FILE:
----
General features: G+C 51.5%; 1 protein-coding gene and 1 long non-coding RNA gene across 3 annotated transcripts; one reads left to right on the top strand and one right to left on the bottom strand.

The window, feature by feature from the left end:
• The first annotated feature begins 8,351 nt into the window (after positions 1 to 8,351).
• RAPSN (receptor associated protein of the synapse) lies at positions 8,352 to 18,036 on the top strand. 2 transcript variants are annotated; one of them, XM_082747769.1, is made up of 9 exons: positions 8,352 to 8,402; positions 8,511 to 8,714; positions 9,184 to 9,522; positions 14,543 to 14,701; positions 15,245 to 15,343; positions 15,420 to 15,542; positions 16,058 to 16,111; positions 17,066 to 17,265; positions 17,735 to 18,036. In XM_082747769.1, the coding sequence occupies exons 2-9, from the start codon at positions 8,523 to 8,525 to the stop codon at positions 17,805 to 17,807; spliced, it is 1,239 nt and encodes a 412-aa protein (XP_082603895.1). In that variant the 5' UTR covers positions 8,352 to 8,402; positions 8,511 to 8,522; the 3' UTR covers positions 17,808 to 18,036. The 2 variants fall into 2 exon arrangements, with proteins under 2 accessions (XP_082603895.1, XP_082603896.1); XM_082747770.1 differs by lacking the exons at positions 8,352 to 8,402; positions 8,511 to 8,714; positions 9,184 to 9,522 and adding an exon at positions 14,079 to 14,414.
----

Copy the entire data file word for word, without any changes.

General features: G+C 51.5%; 1 protein-coding gene and 1 long non-coding RNA gene across 3 annotated transcripts; one reads left to right on the top strand and one right to left on the bottom strand.

The window, feature by feature from the left end:
• The first annotated feature begins 8,351 nt into the window (after positions 1 to 8,351).
• RAPSN (receptor associated protein of the synapse) lies at positions 8,352 to 18,036 on the top strand. 2 transcript variants are annotated; one of them, XM_082747769.1, is made up of 9 exons: positions 8,352 to 8,402; positions 8,511 to 8,714; positions 9,184 to 9,522; positions 14,543 to 14,701; positions 15,245 to 15,343; positions 15,420 to 15,542; positions 16,058 to 16,111; positions 17,066 to 17,265; positions 17,735 to 18,036. In XM_082747769.1, the coding sequence occupies exons 2-9, from the start codon at positions 8,523 to 8,525 to the stop codon at positions 17,805 to 17,807; spliced, it is 1,239 nt and encodes a 412-aa protein (XP_082603895.1). In that variant the 5' UTR covers positions 8,352 to 8,402; positions 8,511 to 8,522; the 3' UTR covers positions 17,808 to 18,036. The 2 variants fall into 2 exon arrangements, with proteins under 2 accessions (XP_082603895.1, XP_082603896.1); XM_082747770.1 differs by lacking the exons at positions 8,352 to 8,402; positions 8,511 to 8,714; positions 9,184 to 9,522 and adding an exon at positions 14,079 to 14,414.